Ask Rob Thomas Anything: Avoiding Tropes

In another video from the TV writer and showrunner, he shares one of his least favorite plot conveniences:

The Bill Pullman reference he makes is from Sleepless In Seattle (representative clip here). With regards to another set of cliches the Mars series avoided, Nolan Feeney praises the show’s complex depiction of inequality:

Race and class are often intertwined in [the show’s fictional town of] Neptune, but Veronica Mars often served as a good reminder that they’re not to be conflated. One of the series’ recurring conflicts is between the PCH Bike Club, a largely Latino motorcycle gang, and the obnoxious 09ers, rich kids from Neptune’s über-wealthy 90909 zip code, but the show never suggests only white kids can be rich kids and only minorities can be poor. Jackie Cook, a second-season addition played by Tessa Thompson, was both black and one of the richest girls in school. In one episode, while investigating a series of muggings, a classmate tips Veronica off that the culprit might be targeting the “coconuts”—Latino and Latina students criticized for being “brown on the outside, white on the [inside].” The PCH gang does engage in criminal activity, but their crimes are repeatedly contrasted against the transgressions of the rich, which are often worse. And in Season Two, it’s a rival gang made up of mostly working-class Irish-Catholics that’s dealing the hard drugs (to the parents of 09ers) and making people “disappear.” Veronica Mars didn’t entirely subvert stereotypes, but it usually tried to at least complicate and challenge them.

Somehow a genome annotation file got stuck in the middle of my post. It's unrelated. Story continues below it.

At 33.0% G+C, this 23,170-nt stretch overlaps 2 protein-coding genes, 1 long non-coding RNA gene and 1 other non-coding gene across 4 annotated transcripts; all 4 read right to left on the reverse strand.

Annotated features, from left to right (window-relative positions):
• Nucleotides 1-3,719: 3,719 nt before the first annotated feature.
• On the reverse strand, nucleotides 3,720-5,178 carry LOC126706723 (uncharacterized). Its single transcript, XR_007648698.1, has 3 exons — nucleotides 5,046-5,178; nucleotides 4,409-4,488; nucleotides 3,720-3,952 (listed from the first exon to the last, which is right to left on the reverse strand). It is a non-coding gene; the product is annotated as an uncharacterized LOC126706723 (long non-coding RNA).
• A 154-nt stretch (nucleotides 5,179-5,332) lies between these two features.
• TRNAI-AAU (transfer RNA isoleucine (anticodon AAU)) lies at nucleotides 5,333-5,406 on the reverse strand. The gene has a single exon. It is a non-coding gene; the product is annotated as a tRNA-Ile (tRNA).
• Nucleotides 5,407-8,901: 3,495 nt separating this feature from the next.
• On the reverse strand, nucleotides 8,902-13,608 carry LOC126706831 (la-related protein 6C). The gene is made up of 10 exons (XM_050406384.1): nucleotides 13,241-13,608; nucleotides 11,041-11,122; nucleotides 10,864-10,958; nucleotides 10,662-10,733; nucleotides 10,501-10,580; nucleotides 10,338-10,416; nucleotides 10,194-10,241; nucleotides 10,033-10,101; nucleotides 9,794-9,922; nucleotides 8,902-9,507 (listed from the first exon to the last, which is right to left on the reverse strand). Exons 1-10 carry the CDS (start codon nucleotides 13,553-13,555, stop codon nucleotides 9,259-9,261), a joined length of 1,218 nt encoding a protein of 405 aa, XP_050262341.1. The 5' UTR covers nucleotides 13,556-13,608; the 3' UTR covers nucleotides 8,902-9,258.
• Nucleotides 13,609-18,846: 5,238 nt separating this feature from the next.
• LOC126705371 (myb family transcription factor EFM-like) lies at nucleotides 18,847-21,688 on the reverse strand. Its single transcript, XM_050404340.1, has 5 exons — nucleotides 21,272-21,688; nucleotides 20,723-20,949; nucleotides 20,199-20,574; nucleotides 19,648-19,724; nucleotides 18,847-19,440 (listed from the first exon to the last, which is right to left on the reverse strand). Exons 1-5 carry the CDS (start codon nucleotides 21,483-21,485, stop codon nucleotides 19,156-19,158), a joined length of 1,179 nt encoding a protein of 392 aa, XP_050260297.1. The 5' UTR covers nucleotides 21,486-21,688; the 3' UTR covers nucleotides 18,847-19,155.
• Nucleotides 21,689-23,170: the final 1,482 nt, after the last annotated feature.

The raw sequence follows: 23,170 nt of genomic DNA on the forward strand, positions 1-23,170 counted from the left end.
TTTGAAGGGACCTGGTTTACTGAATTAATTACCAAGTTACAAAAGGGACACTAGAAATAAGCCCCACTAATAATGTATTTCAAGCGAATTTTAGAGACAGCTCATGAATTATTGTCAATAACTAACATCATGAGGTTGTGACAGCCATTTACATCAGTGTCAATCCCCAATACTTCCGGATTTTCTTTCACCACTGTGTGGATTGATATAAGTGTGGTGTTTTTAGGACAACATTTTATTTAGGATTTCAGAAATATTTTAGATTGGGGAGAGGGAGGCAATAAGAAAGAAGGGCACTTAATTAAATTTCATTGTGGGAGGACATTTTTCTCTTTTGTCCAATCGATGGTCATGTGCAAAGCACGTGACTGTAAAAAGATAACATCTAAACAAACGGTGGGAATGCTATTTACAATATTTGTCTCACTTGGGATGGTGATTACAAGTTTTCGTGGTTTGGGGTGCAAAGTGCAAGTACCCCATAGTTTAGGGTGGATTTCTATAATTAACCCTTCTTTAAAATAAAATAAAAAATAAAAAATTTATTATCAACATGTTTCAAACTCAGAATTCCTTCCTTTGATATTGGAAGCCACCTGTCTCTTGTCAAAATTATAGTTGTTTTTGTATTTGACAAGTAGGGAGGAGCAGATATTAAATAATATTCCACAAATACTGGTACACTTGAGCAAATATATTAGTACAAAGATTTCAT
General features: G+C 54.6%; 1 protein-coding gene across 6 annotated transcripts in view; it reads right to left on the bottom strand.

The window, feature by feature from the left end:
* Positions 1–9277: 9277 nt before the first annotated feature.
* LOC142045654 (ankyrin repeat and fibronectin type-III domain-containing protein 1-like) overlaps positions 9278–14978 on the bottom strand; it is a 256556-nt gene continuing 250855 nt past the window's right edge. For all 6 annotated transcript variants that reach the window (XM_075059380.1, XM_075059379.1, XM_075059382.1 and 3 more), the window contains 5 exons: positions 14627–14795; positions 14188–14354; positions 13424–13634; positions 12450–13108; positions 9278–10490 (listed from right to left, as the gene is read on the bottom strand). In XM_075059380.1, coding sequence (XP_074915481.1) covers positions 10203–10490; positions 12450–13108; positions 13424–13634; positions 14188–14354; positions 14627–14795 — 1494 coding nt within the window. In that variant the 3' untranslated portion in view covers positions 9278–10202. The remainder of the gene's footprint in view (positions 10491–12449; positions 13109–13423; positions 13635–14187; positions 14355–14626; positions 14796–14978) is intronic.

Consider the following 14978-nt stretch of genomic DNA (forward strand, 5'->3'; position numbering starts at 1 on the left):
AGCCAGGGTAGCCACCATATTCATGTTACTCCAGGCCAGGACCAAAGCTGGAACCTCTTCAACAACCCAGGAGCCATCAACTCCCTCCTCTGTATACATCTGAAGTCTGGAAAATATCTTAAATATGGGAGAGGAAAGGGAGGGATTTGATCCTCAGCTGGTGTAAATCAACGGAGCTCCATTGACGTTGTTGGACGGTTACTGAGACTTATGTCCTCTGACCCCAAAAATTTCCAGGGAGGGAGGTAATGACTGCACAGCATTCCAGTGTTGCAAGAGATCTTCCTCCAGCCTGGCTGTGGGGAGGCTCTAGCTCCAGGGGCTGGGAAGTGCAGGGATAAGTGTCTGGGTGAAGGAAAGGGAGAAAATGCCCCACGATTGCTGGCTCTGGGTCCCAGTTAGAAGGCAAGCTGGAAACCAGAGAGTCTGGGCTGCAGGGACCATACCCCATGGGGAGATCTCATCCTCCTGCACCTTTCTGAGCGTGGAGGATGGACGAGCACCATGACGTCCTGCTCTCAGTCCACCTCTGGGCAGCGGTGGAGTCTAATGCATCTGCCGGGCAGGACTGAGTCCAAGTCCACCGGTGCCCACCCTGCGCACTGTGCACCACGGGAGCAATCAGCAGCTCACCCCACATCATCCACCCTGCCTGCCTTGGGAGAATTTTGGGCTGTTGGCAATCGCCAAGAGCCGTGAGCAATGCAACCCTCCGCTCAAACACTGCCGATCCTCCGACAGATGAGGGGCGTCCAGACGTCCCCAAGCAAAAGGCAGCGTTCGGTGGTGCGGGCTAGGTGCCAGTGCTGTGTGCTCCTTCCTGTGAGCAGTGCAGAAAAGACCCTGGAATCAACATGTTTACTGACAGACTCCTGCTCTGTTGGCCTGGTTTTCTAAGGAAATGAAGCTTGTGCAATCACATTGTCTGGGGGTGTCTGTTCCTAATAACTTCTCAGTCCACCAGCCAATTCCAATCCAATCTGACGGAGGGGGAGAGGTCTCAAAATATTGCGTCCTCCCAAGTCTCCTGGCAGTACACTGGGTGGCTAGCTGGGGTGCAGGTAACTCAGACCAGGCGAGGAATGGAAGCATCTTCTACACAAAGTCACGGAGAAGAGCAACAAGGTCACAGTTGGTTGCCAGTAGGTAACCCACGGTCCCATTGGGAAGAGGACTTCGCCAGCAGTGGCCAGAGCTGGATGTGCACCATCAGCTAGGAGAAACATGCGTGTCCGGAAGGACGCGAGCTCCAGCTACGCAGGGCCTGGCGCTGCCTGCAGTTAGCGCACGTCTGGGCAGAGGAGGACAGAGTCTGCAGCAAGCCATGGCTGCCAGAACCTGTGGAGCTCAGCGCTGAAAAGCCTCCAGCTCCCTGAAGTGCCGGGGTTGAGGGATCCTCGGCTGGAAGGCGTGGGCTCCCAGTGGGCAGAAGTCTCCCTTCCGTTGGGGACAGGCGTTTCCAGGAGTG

Arielle Duhaime-Ross adds that the series also took on rape in ways no other show had:

Exceptionally smart writing and acting aside, the date rape story-line is what made this particular teen drama different from all that ones that aired before it. Unlike most televised rape accounts, Veronica was no damsel in distress waiting to be rescued. She had agency and was given a voice that went deeper and was more honest than any of its predecessors. Throughout the television show, Veronica has nightmares about the night she was assaulted. Viewers also find out in the second season that Veronica has an STI as a result of her rape, making the assault all the more realistic. Needless to say, the teenager ends up developing a keen distrust of the men around her, affecting all her future relationships throughout the show. But despite getting laughed out of the police chief’s office when she comes forward about her ordeal, Veronica never loses sight of the fact that she is not to blame for her rape—and neither do the show’s viewers, who are treated to a dramatic story-line that is both realistic and empowering. For fans and haters alike, Veronica Mars remains the only American television series that successfully depicts the long-term effects of this type of sexual violence.

In our final video from Rob, he explains why he always wanted the character of Veronica to be written as a “porcupine”:

Rob Thomas is an American producer, director and screenwriter, best known for the TV series Veronica Mars and Party Down. A year ago, he launched one of the most successful Kickstarter campaigns of all time in support of the Mars movie. (Our discussion thread of the innovative, Dish-like project is here.) The movie is now out in theaters and video-on-demand. Rob’s previous Ask Anything videos are here.

(Ask Anything Archive)